When the Hollywood-insider comedy debuted on Broadway in 1988, stage vets Ron Silver and Joe Mantegna were paired with theatre newbie Madonna, then at the height of her pop diva fame. The Material Girl played an ambitious secretary known only as Karen. Critics found her, uh, serviceable.
That same role will be played in a new London staging by the tabloid fodder and sometime actress Lindsay Lohan. And, like Madonna, she'll be making her professional stage debut. The production will play London's Playhouse Theatre. Performances will begin Sept. 24 and continue through Nov. 29. Opening night is scheduled for Oct. 2. Lindsay Posner will direct. Who will have the privilege of sharing the stage with Lohan is yet to be learned; additional casting will be announced at a later time.
The Tony Award-winning Broadway production of Newsies will close after over 1,000 performances Aug. 24 at the Nederlander Theatre prior to the launch of the national tour this October, Disney Theatrical Productions announced June 22.
It's a short run by Disney standards — The Lion King, Beauty and the Beast and Mary Poppins all ran longer — but not an unsuccessful one. Newsies gave Disney Theatrical its first batch of solid reviews in a decade when it opened March 29, 2012, after originating at the Paper Mill Playhouse in New Jersey. When it closes, it will have played 1,005 performances at the Nederlander Theatre. The North American tour launches in October and will play in 25 cities over 43 weeks during the 2014-15 season.
The British mega-musicals of the 1980s never really close. They just take breathers every now and then.
Andrew Lloyd Webber's Cats, which ran for a then record-breaking 21 years during its original run at the New London Theatre, is to return to the West End for the first time since it closed there May 11, 2002. It is scheduled to play a 12-week season only, beginning performances in December at the London Palladium.
|Photo by Joseph Marzullo/WENN|
Based on T. S. Eliot "Old Possum's Book of Practical Cats," Cats is directed by Trevor Nunn, with Gillian Lynne as associate director and choreographer. The famous designs (giant flying tire, etc.) are by John Napier. Chrissie Cartwright, long-term associate director of Cats, will work for Nunn and Lynne in re-directing the production for the London Palladium. ***
The two will co-star in Bernard Slade's two-hander about genteel, recurring adultery, Same Time, Next Year, for Atlanta's True Colors Theatre. Leon, a Tony winner for the 2014 revival of A Raisin in the Sun, is also the artistic director of True Colors Theatre. Performances will run July 8-Aug. 3 under the direction of Chris Coleman.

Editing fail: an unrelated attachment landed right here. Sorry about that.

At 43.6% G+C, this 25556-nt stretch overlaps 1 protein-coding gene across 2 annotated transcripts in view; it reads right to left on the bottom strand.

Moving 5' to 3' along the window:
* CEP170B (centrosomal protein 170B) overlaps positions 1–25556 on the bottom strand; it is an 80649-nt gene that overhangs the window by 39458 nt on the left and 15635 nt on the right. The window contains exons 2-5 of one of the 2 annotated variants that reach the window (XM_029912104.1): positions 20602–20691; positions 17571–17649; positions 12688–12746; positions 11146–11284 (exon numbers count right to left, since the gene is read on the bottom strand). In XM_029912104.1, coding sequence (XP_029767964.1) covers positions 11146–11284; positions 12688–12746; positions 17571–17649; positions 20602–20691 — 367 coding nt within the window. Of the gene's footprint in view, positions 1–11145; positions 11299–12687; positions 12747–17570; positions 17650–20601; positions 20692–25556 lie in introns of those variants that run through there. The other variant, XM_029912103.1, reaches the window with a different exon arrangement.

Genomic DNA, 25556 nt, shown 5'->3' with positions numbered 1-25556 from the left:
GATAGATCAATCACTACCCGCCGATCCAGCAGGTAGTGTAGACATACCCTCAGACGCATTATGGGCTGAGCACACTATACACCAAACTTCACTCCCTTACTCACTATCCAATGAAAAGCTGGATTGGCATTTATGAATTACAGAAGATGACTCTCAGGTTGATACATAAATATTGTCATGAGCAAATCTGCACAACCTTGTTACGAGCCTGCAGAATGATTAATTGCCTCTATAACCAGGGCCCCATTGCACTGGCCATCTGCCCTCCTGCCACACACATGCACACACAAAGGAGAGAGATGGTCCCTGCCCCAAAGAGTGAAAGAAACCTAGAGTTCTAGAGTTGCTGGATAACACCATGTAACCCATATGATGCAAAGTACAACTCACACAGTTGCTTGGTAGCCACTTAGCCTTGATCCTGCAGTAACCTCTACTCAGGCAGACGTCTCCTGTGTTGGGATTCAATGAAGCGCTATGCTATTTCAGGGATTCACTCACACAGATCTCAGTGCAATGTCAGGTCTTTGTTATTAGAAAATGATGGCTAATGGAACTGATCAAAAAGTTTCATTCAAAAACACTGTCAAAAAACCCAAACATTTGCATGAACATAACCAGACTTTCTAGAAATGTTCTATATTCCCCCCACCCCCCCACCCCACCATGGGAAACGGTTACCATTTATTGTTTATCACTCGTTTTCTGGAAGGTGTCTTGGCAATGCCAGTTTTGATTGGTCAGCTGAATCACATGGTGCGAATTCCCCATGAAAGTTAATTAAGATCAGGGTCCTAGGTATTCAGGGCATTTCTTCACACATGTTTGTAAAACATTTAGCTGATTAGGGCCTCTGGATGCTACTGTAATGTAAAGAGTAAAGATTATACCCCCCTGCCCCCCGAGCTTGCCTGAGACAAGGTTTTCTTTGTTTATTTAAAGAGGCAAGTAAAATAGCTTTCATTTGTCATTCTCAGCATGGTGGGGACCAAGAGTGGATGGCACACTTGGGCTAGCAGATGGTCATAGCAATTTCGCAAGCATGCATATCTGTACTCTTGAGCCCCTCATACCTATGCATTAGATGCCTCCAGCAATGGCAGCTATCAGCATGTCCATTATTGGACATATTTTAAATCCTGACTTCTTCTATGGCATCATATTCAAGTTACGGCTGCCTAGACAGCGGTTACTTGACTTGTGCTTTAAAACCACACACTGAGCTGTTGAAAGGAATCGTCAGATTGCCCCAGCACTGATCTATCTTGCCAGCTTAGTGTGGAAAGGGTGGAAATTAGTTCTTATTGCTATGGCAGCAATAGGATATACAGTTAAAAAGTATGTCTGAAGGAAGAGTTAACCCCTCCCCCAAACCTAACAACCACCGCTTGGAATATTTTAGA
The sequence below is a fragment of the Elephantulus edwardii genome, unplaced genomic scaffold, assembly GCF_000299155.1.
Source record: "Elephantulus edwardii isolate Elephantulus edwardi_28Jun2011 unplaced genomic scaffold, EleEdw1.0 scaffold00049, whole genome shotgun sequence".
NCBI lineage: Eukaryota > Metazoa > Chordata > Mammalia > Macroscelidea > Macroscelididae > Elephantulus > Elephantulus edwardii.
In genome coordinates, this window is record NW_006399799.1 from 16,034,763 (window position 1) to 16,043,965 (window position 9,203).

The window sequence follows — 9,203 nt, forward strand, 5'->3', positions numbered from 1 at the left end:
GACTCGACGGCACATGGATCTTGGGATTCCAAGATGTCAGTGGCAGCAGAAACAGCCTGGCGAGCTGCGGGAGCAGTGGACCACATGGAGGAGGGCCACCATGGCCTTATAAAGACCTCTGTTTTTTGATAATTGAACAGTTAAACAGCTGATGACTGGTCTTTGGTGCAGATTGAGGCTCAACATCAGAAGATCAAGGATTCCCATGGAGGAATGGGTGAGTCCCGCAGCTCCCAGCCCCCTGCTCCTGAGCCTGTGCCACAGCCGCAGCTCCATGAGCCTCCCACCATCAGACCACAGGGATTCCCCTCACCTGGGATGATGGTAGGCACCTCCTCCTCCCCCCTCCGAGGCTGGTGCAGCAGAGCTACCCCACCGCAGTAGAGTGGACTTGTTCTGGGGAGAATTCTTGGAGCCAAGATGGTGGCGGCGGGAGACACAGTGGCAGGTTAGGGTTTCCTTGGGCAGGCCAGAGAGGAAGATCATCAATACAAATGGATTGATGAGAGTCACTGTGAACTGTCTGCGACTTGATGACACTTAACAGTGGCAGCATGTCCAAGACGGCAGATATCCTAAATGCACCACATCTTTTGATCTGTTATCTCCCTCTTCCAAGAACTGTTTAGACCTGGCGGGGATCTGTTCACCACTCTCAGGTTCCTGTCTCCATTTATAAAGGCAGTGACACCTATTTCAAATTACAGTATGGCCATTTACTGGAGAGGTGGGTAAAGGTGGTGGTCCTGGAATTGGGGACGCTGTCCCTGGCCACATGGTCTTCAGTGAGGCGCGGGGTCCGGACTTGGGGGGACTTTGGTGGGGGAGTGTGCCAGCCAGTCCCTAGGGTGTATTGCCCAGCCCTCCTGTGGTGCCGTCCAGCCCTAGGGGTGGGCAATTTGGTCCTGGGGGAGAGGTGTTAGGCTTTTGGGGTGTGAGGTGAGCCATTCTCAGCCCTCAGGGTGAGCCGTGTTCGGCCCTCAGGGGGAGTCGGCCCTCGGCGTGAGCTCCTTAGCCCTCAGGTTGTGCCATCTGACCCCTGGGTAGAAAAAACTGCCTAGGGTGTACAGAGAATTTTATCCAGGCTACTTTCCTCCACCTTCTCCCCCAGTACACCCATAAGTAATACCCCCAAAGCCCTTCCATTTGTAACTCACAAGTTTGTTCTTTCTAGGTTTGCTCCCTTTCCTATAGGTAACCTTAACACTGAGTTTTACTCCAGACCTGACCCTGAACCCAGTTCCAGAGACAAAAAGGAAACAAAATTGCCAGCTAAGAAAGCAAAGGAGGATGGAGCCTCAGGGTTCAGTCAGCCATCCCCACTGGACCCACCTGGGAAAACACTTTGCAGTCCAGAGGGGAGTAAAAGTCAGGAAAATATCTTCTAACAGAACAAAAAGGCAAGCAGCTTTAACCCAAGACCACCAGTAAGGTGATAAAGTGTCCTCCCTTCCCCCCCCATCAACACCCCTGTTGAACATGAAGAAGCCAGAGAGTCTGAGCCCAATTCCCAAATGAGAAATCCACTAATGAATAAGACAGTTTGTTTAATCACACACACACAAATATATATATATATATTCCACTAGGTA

Actor Shia LaBeouf has yet to act on a Broadway stage, but he continues to provide the Broadway world with excellent entertainment. LaBeouf was infamously ousted from the 2013 Broadway production of Orphans during rehearsals and then proceeded to tweet furiously about the episode, becoming a living lesson in how not to use social media in connection to your stage work.
This week, LaBeouf exited another Broadway show in noisy fashion. He was escorted out of the June 26 performance of Broadway's Cabaret in handcuffs. Theatre representatives said he was disruptive during act one and taken out of Studio 54 at intermission.
The theatre lost two greats this week, both of whose activities were inextricably connected to other stage artists.
As the daughter of a famous musical theatre composer ( Richard Rodgers), a musical theatre successful composer herself ( Once Upon a Mattress) and the mother of a musical theatre composer ( Adam Guettel), Mary Rodgers held a singular place in the history of the American theatre. She was the middle link in a musical theatre dynasty the like of the stage is not likely to ever again see. She died June 26 at 83.
Eli Wallach, who died June 24 at 98, had one of the most far-ranging and long-lived acting careers of his era and was one of the last exemplars of a post-WWII generation of American actors who brought the earnest and hard-hitting style of Method acting to stage and screen. In many of these productions, he co-starred alongside his wife Anne Jackson, whom he married in 1948. In theatre circles, the couple were as legendary for their long marriage — and equally long artistic collaboration — as had been Alfred Lunt and Lynn Fontanne, or Jessica Tandy and Hume Cronyn.